Woodland Park Zoo Animals

Learn more about some of the animals that live at Woodland Park Zoo.

Jaguar
Wow! Look at this jaguar's teeth! What do you think a jaguar would like more, lettuce or a steak? If you said steak, you'd be right! Jaguars in the wild eat things like peccaries (that's a kind of wild pig), monkeys, deer and other small animals. Unlike your cat at home, most jaguars like water and will swim to hunt for fish and snakes to eat.

(Photo by Ryan Hawk)

Golden lion tamarin
Why do you think they call these small monkeys “golden lions?” It's because of the yellowish-orange hair around their faces that looks a little like a lion's mane. Golden lion tamarin babies like to ride on their parents' backs (like a piggy-back ride!). Only about 600 golden lion tamarins live in the wild in Brazil . Woodland Park Zoo has raised and sent some of our tamarins to live there, too.

(Photo by Ryan Hawk)
Gray wolf
Do you think this wolf is cold? Probably not! Wolves are covered in thick fur that protects them from the cold. Wolves once roamed almost everywhere above the equator. The equator is the imaginary line that circles around the middle of the earth. But in the United States , gray wolves have been hunted to near extinction except in Alaska and small populations in Minnesota and Wisconsin . Some wolves are being released back into places where they used to live.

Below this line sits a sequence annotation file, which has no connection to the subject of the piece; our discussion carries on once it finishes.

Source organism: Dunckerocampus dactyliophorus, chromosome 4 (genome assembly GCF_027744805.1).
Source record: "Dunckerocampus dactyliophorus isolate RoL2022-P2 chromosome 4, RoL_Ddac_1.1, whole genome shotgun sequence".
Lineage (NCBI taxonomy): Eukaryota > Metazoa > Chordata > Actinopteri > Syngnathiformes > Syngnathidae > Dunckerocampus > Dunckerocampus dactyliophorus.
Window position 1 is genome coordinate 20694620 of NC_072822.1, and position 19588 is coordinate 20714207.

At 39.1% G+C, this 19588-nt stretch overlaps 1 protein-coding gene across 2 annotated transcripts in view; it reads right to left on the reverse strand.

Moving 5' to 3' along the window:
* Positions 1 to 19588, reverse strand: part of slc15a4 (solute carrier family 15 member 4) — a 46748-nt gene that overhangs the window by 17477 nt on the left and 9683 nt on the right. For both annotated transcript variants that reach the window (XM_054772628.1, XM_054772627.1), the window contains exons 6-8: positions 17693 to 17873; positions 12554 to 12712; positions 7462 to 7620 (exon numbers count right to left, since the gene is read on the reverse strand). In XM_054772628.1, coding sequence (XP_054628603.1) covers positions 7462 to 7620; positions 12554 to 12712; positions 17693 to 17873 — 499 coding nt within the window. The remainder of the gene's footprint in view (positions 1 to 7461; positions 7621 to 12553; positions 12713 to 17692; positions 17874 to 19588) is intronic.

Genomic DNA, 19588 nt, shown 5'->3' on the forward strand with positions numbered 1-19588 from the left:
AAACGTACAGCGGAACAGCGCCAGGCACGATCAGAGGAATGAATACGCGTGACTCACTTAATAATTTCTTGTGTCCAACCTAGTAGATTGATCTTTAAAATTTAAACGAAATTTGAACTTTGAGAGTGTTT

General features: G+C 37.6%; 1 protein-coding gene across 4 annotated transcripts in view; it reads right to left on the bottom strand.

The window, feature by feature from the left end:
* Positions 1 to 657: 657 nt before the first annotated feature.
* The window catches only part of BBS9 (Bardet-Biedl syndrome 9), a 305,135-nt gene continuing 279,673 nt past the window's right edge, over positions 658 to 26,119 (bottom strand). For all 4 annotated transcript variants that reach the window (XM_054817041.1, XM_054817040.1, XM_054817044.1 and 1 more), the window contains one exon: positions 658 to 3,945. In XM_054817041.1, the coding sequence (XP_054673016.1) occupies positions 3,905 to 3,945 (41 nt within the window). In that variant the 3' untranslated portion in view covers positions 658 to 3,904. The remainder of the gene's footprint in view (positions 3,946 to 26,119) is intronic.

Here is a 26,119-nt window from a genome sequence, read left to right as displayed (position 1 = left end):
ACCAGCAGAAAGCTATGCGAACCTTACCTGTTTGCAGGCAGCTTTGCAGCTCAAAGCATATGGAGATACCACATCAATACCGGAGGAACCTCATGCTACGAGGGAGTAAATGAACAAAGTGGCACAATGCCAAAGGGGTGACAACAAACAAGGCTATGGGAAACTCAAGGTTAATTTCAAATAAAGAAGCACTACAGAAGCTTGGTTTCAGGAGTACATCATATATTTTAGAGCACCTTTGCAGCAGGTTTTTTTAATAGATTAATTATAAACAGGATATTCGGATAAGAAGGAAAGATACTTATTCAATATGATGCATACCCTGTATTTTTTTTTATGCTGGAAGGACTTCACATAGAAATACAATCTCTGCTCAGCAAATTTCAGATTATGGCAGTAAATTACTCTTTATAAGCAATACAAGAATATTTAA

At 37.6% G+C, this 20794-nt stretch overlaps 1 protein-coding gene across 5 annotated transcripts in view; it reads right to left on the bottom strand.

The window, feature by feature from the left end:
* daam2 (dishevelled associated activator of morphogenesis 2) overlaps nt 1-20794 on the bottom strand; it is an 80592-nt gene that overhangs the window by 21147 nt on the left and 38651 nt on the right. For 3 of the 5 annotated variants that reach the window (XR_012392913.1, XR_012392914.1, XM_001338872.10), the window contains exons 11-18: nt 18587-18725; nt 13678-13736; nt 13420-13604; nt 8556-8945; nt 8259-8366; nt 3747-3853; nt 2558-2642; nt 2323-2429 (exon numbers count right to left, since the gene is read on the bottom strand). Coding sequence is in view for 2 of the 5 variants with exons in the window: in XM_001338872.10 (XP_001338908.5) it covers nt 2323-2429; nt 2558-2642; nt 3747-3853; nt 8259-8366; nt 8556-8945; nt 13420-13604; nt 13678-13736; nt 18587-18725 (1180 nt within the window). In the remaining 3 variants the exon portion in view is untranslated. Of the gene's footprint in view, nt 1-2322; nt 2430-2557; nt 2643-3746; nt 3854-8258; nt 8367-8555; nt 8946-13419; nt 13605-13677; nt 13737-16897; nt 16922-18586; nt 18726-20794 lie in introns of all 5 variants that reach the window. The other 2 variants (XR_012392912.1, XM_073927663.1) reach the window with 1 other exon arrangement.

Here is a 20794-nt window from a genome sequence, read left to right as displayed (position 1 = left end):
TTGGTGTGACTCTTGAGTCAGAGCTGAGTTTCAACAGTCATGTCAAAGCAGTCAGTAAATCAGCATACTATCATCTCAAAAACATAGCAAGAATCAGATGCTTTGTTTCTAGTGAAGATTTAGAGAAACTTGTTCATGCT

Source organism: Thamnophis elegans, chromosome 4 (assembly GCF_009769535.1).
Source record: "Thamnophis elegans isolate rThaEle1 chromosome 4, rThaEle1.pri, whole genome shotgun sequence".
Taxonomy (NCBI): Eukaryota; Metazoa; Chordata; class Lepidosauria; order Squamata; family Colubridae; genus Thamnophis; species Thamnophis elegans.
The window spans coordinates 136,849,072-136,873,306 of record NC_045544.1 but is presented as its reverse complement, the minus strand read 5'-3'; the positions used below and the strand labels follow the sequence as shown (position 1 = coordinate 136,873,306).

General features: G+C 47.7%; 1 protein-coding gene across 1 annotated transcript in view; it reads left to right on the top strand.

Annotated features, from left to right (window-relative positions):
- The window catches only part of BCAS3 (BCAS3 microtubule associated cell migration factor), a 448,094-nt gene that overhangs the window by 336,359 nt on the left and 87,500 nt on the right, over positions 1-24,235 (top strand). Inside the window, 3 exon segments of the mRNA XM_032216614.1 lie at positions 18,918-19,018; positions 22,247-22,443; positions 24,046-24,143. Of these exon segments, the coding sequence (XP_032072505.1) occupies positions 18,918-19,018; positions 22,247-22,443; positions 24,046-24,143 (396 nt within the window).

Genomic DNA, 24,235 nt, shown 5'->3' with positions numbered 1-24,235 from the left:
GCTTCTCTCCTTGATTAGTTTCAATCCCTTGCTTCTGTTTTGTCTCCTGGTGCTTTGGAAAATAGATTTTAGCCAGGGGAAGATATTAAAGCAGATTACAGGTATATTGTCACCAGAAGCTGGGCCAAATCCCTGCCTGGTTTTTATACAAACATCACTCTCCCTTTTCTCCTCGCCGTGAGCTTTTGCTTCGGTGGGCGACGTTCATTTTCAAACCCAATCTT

(Photo by Ryan Hawk)

African wild dog
Wild dogs are fast! You can tell from looking at this picture. They also like to hunt in groups. That makes it easier for them to ran after and catch their food, like gazelles and gnus. Unlike some other animals, they will also share their food with each other. Just like you do with your brother or sister!

(Photo by Ryan Hawk)
Western pond turtles
Isn't this little turtle cute? He was one of many that are raised every year at Woodland Park Zoo. 20 years ago, there were only about 100 of these turtles left in Washington state. But because we raise and release them back into protected ponds, there are now nearly 1,000!

(Photo by Fred Housel)



Humboldt penguins

Most people think that penguins only live in the cold and ice, but these penguins live on the coast of Chile and Peru on rocks where it's warm. Humboldt penguins have a body made to swim. Using their strong wings, they "fly" underwater, usually just below the surface, at speeds of up to 20 miles per hour and steer with their feet and tail.

(Photo by Ryan Hawk)